So if that’s the case, the full constitutional defense cannot be asserted in the defensive posture. Am I right?

Mr. Herring: (16:30)
I think that’s right, Your Honor. And the title of that section that you’re referencing is called Limitations on Undue Burden Defense. Clearly, it’s not only the procedural rules, the Texas legislature has tried to change the substantive rules that this court applies to protect the- [crosstalk 00:16:47]

Justice Barrett: (16:47)
So does that mean you cannot get full review even on the back end if it goes up through the Texas Supreme Court and up to us, the way the statute is structured?

Mr. Herring: (16:55)
We would have an argument, Your Honor, and we would obviously make the argument that that provision of the Texas law is unconstitutional because it conflicts with this court’s precedence in Casey. But Your Honor, it’s unclear exactly how the Texas courts would apply that whether they would follow the Undue by Burden Standard. And clearly what the legislature was trying to do was to limit the Undue Burden Defense, making it more difficult- [crosstalk 00:17:19]

Justice Alito: (17:19)
Well, wouldn’t they be obligated under the Supremacy Clause to apply the federal constitution, as opposed to a provision of a state statute that purports to preclude them from considering a constitutional claim?

Mr. Herring: (17:36)
They would, Your Honor, but-

Justice Alito: (17:38)
So then your argument is that they would not abide by the constitution?

Mr. Herring: (17:42)
I’m not suggesting that they would not abide by the constitution. What I’m saying is that even if you have to prove that Undue Burden Defense in every single case… We wouldn’t say, and if the state of Texas had passed a law making it a criminal violation to provide an abortion after six weeks, that there’s no problem because you can simply raise Undue Burden at trial, at your criminal trial. This court’s precedence allow, pre-enforcement relief allow you to come into court and say, “I don’t need to violate the law in order to first raise my constitutional defenses. I can come into court under Ex Parte Young in Section 1983 and seek a ruling that my constitutional rights are being violated.

Justice Sotomayor: (18:28)
Counsel, we have laws that preclude the enforcement of judgements in which process has been denied, where you’re not given an opportunity to air your claims. Justice Barrett pointed out to a provision of this law that says you can’t present this claim this way. All right? What the judges will do is irrelevant. I thought the essence of your argument was that the law as law is precluding you from using the judicial system as a neutral arbitrator.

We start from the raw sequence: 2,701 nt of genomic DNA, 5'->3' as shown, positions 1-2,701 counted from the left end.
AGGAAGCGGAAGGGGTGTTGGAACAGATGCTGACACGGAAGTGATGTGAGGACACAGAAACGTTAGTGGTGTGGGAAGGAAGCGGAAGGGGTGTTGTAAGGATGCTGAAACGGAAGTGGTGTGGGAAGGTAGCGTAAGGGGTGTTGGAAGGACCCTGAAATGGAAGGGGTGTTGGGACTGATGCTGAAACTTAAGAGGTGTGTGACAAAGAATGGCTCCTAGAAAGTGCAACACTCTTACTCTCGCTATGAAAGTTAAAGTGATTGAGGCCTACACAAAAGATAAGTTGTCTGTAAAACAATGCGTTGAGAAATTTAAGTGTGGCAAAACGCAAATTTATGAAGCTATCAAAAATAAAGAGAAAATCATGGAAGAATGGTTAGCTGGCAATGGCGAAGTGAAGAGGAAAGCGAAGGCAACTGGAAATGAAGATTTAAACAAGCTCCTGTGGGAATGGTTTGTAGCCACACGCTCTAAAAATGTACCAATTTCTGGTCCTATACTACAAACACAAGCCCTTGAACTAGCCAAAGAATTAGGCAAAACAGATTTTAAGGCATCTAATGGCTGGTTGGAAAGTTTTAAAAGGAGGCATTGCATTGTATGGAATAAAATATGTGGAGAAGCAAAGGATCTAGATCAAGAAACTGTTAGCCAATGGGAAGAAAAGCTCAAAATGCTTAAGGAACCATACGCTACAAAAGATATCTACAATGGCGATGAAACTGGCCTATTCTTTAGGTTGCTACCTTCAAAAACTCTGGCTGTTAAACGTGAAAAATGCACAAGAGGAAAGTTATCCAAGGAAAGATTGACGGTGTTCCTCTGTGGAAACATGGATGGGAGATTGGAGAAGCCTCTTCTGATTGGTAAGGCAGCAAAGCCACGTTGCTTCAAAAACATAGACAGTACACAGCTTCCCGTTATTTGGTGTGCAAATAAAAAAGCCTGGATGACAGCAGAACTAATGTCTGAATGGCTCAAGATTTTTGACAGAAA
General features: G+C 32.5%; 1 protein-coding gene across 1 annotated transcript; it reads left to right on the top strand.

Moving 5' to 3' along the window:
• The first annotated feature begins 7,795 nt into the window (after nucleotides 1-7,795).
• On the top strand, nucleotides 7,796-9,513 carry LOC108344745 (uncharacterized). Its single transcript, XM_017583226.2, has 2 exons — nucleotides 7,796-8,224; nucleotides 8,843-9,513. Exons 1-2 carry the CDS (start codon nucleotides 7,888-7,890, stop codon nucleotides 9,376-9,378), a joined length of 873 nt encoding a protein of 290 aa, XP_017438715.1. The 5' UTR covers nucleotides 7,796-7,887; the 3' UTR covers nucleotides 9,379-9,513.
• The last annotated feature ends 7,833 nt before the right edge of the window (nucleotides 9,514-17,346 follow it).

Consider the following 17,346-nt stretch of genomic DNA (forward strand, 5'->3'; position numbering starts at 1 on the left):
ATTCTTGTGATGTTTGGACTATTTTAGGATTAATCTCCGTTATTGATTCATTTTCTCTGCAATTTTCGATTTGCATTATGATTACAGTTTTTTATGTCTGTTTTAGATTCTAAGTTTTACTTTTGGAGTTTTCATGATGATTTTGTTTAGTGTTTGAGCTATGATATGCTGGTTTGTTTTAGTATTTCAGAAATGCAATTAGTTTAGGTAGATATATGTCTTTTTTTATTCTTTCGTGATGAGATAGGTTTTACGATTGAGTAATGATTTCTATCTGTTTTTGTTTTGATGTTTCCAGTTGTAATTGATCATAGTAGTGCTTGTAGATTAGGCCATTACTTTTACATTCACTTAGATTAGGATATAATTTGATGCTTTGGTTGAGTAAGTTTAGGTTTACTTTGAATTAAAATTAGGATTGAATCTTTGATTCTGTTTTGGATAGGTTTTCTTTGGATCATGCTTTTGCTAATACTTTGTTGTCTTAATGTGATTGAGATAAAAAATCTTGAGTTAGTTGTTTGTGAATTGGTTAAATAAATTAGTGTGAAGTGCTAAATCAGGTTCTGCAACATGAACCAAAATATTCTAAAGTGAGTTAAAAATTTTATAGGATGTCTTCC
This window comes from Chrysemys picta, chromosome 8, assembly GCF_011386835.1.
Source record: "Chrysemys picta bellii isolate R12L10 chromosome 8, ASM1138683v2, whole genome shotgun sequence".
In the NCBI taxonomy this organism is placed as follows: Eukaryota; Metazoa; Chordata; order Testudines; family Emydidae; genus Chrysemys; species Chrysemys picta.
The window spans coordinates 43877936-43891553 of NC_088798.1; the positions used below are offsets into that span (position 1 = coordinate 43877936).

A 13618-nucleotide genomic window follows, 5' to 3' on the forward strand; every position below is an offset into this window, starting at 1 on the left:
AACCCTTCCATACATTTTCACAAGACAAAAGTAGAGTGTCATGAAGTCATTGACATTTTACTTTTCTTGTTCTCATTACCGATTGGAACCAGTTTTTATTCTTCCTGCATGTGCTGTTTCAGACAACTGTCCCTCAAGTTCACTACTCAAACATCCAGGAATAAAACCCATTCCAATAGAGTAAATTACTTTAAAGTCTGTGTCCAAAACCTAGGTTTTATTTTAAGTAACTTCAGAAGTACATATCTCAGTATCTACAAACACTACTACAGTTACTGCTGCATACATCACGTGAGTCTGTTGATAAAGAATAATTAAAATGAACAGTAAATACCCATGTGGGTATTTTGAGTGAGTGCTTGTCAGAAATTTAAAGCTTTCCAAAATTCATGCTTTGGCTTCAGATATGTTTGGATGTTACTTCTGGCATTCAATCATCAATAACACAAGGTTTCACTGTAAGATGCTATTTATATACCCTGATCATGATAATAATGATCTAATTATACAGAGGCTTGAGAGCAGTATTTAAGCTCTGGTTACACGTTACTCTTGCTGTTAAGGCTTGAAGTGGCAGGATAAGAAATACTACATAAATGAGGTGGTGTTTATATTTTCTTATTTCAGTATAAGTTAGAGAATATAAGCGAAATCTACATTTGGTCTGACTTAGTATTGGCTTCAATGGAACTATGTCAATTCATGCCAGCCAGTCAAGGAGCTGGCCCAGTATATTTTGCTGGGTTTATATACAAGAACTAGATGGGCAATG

Mr. Herring: (19:07)
That’s right. Because even if we raise a successful Undue Burden Defense in one case, you have to do it again in case after case after case.

Justice Sotomayor: (19:14)
Well, it doesn’t really matter. The point is, it’s not a neutral arbitrator. It’s an enforcer, being used as an enforcer.

Mr. Herring: (19:24)
I agree with that, Your Honor. But Your Honor, here, the point is that regardless of the outcome of the case, it is the threat of filing an unlimited number of cases in counties all across the state, where there is no preclusive effect and where the state has even made it more difficult to get an attorney by making attorneys liable for the other side’s fees-

Chief Justice Roberts: (19:52)
Mr. Herron?

Mr. Herring: (19:52)
… all of that creates a threat.

Mr. Herring: (19:53)
Yes, Your Honor?

Chief Justice Roberts: (19:54)
Keep going. Sorry.

Mr. Herring: (19:56)
I was just going to say, the combination of all of those factors together creates a chilling effect that is preventing the [inaudible 00:20:02], and that is, the under this court’s precedence, an irreparable injury.

Justice Kavanaugh: (20:06)
Can we talk about Ex Parte Young a little bit? You make the point correctly that usually, you can get pre-enforcement review in federal court when it’s enforced, a law is enforced by state prosecutor or state executive official. That’s longstanding law. The issue here is different because it’s private enforcement in state courts. And that raises a novel issue for us about how to apply Ex Parte Young. The Ex Parte Young principle is that those who enforce the law can be enjoined or can be sued in pre-enforcement suits in federal court.

Justice Kavanaugh: (20:48)
But as Justice Thomas points out in the two paragraphs at the top of page 163 of Ex Parte Young, state courts seem to be carved out from that. So that’s the tension. I think you identified it. The principle of Ex Parte Young versus the language at the top of 163. For me, that’s been a real sticking point in trying to sort this out.